The Inequitable Distribution of the Urban Heat Island in Dallas County, TX
KeywordsUrban Heat Island
Urban Heat Island Effect
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PublisherThe University of Arizona.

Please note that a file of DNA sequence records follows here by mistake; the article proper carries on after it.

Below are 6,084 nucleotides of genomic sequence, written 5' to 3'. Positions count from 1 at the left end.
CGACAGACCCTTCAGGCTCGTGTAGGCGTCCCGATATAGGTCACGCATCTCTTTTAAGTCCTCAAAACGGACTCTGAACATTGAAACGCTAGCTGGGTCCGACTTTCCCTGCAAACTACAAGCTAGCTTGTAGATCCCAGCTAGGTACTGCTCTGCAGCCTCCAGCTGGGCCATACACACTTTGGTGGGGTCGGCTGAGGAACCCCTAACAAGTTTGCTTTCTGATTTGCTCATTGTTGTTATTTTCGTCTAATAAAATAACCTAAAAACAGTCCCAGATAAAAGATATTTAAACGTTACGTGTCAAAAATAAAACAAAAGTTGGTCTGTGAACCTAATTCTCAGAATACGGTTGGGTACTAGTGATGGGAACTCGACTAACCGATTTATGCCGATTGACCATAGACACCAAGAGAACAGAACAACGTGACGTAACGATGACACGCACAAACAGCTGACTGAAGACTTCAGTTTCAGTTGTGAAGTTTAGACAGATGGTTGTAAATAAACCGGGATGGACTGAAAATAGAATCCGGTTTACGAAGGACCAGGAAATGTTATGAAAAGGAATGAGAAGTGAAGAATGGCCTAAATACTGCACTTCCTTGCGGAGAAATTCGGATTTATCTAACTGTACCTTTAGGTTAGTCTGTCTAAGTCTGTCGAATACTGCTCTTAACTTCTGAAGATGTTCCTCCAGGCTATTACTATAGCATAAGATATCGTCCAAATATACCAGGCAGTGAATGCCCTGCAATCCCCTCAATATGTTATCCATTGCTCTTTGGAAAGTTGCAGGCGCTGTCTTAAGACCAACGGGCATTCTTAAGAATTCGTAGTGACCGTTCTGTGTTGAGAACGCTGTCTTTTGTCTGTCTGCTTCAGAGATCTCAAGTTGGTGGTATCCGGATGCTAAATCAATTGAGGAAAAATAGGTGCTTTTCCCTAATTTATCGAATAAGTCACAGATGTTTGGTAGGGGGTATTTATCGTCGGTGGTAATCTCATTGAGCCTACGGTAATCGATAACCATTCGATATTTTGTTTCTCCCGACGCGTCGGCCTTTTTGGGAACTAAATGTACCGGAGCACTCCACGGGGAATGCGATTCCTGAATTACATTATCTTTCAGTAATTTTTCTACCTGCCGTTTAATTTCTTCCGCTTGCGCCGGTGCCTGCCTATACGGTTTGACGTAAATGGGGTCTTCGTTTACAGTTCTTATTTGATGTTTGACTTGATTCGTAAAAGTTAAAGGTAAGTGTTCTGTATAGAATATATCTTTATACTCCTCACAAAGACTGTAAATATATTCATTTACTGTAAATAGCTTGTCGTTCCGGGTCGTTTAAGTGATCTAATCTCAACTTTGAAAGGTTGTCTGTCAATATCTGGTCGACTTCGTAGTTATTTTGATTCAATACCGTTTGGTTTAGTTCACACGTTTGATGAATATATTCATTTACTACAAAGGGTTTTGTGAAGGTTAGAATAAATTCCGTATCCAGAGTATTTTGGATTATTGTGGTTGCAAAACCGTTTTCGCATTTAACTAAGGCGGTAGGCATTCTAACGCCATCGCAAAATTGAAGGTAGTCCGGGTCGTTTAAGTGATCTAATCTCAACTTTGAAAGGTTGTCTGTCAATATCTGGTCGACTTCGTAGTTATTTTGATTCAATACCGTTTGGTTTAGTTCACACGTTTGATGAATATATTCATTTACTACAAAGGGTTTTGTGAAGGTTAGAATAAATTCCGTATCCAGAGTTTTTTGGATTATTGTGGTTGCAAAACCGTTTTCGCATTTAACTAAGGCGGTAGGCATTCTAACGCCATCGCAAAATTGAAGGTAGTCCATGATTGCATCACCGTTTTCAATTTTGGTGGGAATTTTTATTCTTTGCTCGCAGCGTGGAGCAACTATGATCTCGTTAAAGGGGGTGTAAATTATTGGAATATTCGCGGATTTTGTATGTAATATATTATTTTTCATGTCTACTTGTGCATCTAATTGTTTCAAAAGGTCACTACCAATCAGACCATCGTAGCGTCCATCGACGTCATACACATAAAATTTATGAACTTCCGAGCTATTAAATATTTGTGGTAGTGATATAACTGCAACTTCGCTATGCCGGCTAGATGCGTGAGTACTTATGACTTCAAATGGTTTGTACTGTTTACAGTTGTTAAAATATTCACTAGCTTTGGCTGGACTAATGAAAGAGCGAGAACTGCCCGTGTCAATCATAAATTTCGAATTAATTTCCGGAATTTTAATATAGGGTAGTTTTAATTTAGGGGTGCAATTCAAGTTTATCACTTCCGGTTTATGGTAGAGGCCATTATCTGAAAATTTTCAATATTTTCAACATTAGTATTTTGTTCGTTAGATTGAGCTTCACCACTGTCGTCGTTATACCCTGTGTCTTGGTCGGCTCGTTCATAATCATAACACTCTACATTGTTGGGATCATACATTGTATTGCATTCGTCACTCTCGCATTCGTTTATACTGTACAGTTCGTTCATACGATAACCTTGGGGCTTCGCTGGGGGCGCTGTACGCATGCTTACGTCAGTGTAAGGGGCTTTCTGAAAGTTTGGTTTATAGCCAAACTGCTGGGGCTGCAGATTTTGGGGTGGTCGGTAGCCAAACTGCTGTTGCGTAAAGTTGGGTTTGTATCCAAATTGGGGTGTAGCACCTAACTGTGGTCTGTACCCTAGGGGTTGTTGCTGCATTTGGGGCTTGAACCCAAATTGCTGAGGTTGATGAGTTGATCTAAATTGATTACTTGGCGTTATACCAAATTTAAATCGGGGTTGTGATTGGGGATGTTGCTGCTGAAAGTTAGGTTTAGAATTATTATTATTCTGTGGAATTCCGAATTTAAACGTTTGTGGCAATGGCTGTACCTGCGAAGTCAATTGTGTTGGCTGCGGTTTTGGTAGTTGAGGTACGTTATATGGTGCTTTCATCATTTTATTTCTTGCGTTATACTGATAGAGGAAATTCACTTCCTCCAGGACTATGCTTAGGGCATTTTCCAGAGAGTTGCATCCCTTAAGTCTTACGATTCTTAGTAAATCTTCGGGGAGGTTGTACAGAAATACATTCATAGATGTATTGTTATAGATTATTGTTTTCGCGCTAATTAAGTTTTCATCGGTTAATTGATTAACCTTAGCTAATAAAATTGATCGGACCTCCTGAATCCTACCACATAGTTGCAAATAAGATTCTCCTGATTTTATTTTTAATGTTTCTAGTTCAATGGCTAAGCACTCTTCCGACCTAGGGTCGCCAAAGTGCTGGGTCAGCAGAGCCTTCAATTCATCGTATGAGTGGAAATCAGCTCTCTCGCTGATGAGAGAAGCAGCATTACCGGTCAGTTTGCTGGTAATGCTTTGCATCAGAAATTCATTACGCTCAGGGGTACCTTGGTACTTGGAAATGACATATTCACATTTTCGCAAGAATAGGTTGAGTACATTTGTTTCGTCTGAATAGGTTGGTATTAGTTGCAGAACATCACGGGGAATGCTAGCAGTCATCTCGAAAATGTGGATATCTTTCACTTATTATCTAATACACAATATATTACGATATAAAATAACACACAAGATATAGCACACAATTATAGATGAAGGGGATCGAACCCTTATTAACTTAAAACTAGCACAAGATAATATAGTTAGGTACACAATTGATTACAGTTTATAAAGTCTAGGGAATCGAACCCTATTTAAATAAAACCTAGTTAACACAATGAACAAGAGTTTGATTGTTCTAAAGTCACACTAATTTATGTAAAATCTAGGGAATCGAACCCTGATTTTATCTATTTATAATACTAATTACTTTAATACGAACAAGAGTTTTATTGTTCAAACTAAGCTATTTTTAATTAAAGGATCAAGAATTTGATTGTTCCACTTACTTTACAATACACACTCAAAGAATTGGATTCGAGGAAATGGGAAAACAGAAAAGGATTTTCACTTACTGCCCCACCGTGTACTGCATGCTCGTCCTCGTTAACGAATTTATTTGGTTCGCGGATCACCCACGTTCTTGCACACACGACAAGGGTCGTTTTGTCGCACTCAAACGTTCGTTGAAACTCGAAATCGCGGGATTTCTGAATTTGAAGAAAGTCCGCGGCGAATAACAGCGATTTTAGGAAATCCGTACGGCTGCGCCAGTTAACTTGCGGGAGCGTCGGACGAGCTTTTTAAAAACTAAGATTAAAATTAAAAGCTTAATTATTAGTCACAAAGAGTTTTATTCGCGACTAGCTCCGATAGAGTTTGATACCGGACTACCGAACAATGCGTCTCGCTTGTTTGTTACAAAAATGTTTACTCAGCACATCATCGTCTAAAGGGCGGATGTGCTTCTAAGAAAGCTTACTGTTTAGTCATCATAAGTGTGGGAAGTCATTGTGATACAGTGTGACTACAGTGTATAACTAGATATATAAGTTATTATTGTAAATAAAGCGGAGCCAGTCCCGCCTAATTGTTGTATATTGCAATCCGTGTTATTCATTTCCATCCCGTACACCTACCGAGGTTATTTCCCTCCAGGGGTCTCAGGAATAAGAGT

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AbstractThe Urban Heat Island (UHI) effect is a phenomenon where an urban area has a higher Land Surface Temperature (LST) than surrounding rural areas due to human activities. This phenomenon is caused by the increasing urbanization and the removal of green vegetation. The combination of urbanization and climate change has intensified the UHI within urban areas. Certain urban areas can see slightly higher UHI temperatures than other urban areas due to certain demographic, socioeconomic, and land-use factors. This study sought to see how the UHI effect is being distributed within Dallas County, TX. Dallas County has the 8th largest city in the United States which is the city of Dallas. The City of Dallas was one of the cities within the United States that was redlined by the US government. Redlining was the practice that was used to bar minorities from moving into predominantly white communities and obtaining financial resources. This study used data from the Landsat 8 satellite to determine the UHI within Dallas County and how it is being distributed within certain demographic, socioeconomic, land-use, and historical practices. The assessment was done at the census tract level to determine if tracts with higher UHI had differences in the covariates. Thru the assessment, predominantly White areas, with a high median household income, and have areas graded by the Home Owner Loan Corporation (HOLC) as “Best” or “Still Desirable” had a lower UHI temperature. While areas that are predominantly Black or Hispanic with a high poverty rate, a large percentage of areas covered by impervious surfaces, and have areas graded by HOLC as “Definitely Declining” or “Hazardous” have a higher UHI temperature.